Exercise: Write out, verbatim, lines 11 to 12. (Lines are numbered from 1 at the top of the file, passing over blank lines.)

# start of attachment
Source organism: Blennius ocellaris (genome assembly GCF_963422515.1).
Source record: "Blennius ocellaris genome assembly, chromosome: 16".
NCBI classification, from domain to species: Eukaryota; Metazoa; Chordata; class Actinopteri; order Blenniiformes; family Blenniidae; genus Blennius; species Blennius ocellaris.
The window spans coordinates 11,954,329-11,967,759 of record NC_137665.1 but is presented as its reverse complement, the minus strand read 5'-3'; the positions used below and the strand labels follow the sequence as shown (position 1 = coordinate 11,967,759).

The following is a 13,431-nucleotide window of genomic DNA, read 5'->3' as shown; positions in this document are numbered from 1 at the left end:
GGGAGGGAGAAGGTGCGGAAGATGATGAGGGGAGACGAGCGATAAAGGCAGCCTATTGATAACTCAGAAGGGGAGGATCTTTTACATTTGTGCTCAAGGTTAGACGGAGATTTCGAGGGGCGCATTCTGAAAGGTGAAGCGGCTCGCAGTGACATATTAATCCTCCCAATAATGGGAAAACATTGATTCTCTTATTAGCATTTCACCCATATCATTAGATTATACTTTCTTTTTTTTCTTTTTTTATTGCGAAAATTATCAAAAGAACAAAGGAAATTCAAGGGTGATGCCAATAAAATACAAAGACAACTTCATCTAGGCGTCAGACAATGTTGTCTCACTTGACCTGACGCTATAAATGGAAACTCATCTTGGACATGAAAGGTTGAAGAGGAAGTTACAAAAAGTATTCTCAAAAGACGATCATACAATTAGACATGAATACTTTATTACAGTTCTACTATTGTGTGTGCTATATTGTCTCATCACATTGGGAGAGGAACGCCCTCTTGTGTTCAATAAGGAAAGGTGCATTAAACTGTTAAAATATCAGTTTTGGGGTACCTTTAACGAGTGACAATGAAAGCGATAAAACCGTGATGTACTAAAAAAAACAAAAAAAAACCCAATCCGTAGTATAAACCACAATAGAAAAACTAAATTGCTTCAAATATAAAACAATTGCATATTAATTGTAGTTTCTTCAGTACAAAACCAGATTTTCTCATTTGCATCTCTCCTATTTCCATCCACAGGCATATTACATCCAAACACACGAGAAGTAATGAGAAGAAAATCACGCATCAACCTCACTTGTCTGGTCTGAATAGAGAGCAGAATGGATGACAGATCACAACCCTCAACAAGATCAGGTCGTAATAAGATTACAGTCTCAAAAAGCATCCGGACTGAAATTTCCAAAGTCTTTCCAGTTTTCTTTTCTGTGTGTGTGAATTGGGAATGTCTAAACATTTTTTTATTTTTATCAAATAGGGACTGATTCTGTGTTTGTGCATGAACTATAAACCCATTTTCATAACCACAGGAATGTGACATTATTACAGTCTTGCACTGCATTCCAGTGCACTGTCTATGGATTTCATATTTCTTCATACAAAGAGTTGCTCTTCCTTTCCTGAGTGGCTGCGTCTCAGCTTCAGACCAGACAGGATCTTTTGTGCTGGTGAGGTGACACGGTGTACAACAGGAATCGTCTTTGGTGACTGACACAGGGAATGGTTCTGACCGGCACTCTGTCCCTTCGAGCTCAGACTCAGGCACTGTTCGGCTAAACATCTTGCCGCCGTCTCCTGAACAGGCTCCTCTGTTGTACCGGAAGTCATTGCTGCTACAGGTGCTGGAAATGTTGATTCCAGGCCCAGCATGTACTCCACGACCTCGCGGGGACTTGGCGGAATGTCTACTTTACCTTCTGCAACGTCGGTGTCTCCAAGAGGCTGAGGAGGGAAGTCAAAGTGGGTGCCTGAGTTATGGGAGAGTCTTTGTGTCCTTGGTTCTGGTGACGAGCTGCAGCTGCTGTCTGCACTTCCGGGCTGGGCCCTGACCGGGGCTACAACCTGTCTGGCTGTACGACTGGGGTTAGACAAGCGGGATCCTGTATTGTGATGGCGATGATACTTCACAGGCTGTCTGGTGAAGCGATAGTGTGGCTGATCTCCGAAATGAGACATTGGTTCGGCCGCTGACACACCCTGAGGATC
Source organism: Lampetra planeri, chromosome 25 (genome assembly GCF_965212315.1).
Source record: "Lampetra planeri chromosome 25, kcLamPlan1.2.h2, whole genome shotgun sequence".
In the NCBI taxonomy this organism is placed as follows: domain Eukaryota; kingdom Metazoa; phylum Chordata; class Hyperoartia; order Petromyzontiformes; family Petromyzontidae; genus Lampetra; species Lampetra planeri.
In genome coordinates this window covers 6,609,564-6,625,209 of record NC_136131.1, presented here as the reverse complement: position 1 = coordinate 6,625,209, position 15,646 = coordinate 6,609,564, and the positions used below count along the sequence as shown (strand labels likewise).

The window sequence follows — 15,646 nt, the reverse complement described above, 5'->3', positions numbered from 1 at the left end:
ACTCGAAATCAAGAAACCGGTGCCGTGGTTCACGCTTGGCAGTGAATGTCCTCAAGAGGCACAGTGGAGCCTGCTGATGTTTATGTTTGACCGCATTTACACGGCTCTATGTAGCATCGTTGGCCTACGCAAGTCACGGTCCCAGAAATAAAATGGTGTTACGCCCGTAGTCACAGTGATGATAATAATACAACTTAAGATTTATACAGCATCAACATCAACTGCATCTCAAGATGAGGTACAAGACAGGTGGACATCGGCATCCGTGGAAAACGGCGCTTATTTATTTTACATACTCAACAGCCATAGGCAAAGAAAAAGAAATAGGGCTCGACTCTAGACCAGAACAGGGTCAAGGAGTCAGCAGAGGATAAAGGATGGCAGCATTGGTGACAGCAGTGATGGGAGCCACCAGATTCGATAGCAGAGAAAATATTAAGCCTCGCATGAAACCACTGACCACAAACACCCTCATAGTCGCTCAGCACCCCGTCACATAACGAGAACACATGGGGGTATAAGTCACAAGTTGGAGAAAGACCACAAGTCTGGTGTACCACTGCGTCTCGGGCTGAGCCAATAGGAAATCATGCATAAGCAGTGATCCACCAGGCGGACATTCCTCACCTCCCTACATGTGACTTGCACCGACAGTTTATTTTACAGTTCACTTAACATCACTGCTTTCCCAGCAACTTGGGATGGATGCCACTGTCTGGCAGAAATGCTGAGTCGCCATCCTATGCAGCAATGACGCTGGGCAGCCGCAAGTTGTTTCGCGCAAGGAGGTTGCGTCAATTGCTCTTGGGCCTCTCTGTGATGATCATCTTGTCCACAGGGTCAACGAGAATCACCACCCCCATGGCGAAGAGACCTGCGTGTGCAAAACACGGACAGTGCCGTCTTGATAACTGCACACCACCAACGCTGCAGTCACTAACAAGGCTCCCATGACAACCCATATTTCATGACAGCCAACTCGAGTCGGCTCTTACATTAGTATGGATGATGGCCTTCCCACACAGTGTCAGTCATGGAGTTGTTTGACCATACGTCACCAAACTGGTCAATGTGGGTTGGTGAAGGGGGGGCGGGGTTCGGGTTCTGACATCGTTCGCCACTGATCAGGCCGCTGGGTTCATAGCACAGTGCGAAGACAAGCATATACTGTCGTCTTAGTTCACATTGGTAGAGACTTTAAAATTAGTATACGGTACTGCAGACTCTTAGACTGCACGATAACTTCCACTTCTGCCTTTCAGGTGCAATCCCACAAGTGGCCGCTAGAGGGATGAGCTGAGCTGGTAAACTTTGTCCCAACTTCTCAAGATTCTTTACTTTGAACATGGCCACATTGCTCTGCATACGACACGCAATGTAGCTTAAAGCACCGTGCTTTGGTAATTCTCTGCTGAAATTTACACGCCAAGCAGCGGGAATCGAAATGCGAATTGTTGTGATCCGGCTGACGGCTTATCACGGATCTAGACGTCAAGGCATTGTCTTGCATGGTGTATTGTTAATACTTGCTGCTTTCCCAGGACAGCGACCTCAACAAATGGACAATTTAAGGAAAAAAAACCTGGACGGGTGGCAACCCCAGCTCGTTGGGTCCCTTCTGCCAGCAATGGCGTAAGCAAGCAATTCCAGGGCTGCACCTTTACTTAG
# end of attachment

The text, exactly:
The window sequence follows — 15,646 nt, the reverse complement described above, 5'->3', positions numbered from 1 at the left end:
ACTCGAAATCAAGAAACCGGTGCCGTGGTTCACGCTTGGCAGTGAATGTCCTCAAGAGGCACAGTGGAGCCTGCTGATGTTTATGTTTGACCGCATTTACACGGCTCTATGTAGCATCGTTGGCCTACGCAAGTCACGGTCCCAGAAATAAAATGGTGTTACGCCCGTAGTCACAGTGATGATAATAATACAACTTAAGATTTATACAGCATCAACATCAACTGCATCTCAAGATGAGGTACAAGACAGGTGGACATCGGCATCCGTGGAAAACGGCGCTTATTTATTTTACATACTCAACAGCCATAGGCAAAGAAAAAGAAATAGGGCTCGACTCTAGACCAGAACAGGGTCAAGGAGTCAGCAGAGGATAAAGGATGGCAGCATTGGTGACAGCAGTGATGGGAGCCACCAGATTCGATAGCAGAGAAAATATTAAGCCTCGCATGAAACCACTGACCACAAACACCCTCATAGTCGCTCAGCACCCCGTCACATAACGAGAACACATGGGGGTATAAGTCACAAGTTGGAGAAAGACCACAAGTCTGGTGTACCACTGCGTCTCGGGCTGAGCCAATAGGAAATCATGCATAAGCAGTGATCCACCAGGCGGACATTCCTCACCTCCCTACATGTGACTTGCACCGACAGTTTATTTTACAGTTCACTTAACATCACTGCTTTCCCAGCAACTTGGGATGGATGCCACTGTCTGGCAGAAATGCTGAGTCGCCATCCTATGCAGCAATGACGCTGGGCAGCCGCAAGTTGTTTCGCGCAAGGAGGTTGCGTCAATTGCTCTTGGGCCTCTCTGTGATGATCATCTTGTCCACAGGGTCAACGAGAATCACCACCCCCATGGCGAAGAGACCTGCGTGTGCAAAACACGGACAGTGCCGTCTTGATAACTGCACACCACCAACGCTGCAGTCACTAACAAGGCTCCCATGACAACCCATATTTCATGACAGCCAACTCGAGTCGGCTCTTACATTAGTATGGATGATGGCCTTCCCACACAGTGTCAGTCATGGAGTTGTTTGACCATACGTCACCAAACTGGTCAATGTGGGTTGGTGAAGGGGGGGCGGGGTTCGGGTTCTGACATCGTTCGCCACTGATCAGGCCGCTGGGTTCATAGCACAGTGCGAAGACAAGCATATACTGTCGTCTTAGTTCACATTGGTAGAGACTTTAAAATTAGTATACGGTACTGCAGACTCTTAGACTGCACGATAACTTCCACTTCTGCCTTTCAGGTGCAATCCCACAAGTGGCCGCTAGAGGGATGAGCTGAGCTGGTAAACTTTGTCCCAACTTCTCAAGATTCTTTACTTTGAACATGGCCACATTGCTCTGCATACGACACGCAATGTAGCTTAAAGCACCGTGCTTTGGTAATTCTCTGCTGAAATTTACACGCCAAGCAGCGGGAATCGAAATGCGAATTGTTGTGATCCGGCTGACGGCTTATCACGGATCTAGACGTCAAGGCATTGTCTTGCATGGTGTATTGTTAATACTTGCTGCTTTCCCAGGACAGCGACCTCAACAAATGGACAATTTAAGGAAAAAAAACCTGGACGGGTGGCAACCCCAGCTCGTTGGGTCCCTTCTGCCAGCAATGGCGTAAGCAAGCAATTCCAGGGCTGCACCTTTACTTAG